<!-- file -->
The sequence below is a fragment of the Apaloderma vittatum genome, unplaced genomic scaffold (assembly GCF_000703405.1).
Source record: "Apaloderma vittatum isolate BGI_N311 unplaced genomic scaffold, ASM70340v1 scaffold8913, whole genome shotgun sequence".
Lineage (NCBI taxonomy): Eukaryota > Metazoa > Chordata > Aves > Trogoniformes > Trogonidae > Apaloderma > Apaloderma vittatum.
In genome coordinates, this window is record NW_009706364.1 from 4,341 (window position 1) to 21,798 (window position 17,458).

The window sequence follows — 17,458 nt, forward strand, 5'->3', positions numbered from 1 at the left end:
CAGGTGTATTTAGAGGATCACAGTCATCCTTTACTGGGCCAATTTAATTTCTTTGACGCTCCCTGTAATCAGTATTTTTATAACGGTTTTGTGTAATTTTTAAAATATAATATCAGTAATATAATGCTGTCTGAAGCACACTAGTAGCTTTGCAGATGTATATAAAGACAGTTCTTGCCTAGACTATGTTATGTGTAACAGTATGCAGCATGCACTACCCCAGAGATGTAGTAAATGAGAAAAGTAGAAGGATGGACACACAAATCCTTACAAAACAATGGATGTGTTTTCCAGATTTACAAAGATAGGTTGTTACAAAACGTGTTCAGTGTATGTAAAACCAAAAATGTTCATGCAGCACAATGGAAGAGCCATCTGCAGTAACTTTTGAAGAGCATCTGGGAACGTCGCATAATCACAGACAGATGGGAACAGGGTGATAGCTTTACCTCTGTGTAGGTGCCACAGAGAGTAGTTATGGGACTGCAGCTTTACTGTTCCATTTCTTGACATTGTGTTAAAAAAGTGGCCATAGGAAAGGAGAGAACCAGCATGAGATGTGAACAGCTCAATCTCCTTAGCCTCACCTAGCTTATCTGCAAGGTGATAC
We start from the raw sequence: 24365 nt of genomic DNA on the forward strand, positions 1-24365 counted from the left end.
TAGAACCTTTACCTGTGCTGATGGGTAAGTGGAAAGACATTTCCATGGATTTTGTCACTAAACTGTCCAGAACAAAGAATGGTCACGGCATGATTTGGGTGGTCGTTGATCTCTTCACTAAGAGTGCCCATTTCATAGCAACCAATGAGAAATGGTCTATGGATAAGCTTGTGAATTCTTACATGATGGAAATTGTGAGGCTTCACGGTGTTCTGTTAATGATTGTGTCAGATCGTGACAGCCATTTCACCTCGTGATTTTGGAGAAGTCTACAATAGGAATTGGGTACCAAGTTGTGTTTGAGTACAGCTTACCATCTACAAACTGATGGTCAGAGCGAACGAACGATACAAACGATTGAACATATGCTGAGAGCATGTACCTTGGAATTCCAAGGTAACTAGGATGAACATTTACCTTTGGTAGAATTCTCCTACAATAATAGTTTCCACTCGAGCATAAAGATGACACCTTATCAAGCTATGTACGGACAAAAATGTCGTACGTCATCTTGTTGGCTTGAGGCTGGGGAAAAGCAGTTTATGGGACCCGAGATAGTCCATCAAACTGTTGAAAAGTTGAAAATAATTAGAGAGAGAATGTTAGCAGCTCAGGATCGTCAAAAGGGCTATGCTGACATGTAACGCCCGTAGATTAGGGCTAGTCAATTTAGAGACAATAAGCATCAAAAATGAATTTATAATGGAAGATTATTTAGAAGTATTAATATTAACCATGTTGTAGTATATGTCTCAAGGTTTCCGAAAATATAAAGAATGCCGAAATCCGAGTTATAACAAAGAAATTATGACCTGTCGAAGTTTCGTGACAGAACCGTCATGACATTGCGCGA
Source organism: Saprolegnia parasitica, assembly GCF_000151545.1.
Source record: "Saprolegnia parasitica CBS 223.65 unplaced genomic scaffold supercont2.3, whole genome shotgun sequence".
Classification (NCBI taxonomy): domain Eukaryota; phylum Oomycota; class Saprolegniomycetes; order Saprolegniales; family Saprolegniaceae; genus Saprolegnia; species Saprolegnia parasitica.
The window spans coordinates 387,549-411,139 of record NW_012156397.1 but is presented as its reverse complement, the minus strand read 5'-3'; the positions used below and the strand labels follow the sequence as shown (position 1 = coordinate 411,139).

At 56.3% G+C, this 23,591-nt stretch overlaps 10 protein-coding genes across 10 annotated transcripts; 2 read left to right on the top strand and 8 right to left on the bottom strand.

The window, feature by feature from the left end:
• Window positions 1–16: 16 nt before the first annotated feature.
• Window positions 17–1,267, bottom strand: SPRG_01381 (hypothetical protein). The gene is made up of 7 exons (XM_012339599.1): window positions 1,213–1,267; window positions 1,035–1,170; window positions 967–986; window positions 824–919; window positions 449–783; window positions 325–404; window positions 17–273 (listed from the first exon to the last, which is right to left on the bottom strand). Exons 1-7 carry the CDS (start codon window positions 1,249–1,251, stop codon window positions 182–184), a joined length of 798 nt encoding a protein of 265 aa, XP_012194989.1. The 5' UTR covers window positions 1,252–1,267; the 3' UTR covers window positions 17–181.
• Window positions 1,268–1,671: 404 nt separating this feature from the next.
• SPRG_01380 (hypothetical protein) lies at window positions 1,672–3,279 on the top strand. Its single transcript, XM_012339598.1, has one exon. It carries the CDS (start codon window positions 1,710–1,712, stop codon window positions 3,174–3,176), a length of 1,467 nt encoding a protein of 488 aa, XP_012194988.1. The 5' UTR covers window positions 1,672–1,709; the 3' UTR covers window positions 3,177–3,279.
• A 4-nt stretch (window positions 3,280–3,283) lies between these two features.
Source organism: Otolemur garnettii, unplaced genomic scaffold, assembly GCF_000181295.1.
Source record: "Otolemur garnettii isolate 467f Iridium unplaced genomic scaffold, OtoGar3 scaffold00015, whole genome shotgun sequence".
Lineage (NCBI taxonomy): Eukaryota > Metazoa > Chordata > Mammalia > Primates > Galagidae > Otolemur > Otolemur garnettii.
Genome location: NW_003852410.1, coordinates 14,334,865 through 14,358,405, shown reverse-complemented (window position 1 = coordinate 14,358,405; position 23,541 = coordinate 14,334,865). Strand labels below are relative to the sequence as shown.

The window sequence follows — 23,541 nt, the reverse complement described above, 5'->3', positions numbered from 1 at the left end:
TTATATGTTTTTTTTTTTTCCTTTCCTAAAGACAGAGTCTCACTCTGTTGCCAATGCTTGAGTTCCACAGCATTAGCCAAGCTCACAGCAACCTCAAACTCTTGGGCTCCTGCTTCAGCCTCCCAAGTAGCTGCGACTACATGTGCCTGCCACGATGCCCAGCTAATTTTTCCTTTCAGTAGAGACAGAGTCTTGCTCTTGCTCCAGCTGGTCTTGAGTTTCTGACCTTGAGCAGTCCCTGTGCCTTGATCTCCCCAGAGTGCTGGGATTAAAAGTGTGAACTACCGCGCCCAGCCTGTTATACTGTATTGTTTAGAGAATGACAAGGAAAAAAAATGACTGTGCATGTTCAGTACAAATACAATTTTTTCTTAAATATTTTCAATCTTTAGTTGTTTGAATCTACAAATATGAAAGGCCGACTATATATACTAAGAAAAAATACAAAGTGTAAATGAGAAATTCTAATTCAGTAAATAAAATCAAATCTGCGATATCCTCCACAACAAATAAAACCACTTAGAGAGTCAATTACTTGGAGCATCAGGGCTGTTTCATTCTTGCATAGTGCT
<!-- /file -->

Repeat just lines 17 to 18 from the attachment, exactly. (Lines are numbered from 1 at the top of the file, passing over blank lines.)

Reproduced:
• Window positions 1,268–1,671: 404 nt separating this feature from the next.
• SPRG_01380 (hypothetical protein) lies at window positions 1,672–3,279 on the top strand. Its single transcript, XM_012339598.1, has one exon. It carries the CDS (start codon window positions 1,710–1,712, stop codon window positions 3,174–3,176), a length of 1,467 nt encoding a protein of 488 aa, XP_012194988.1. The 5' UTR covers window positions 1,672–1,709; the 3' UTR covers window positions 3,177–3,279.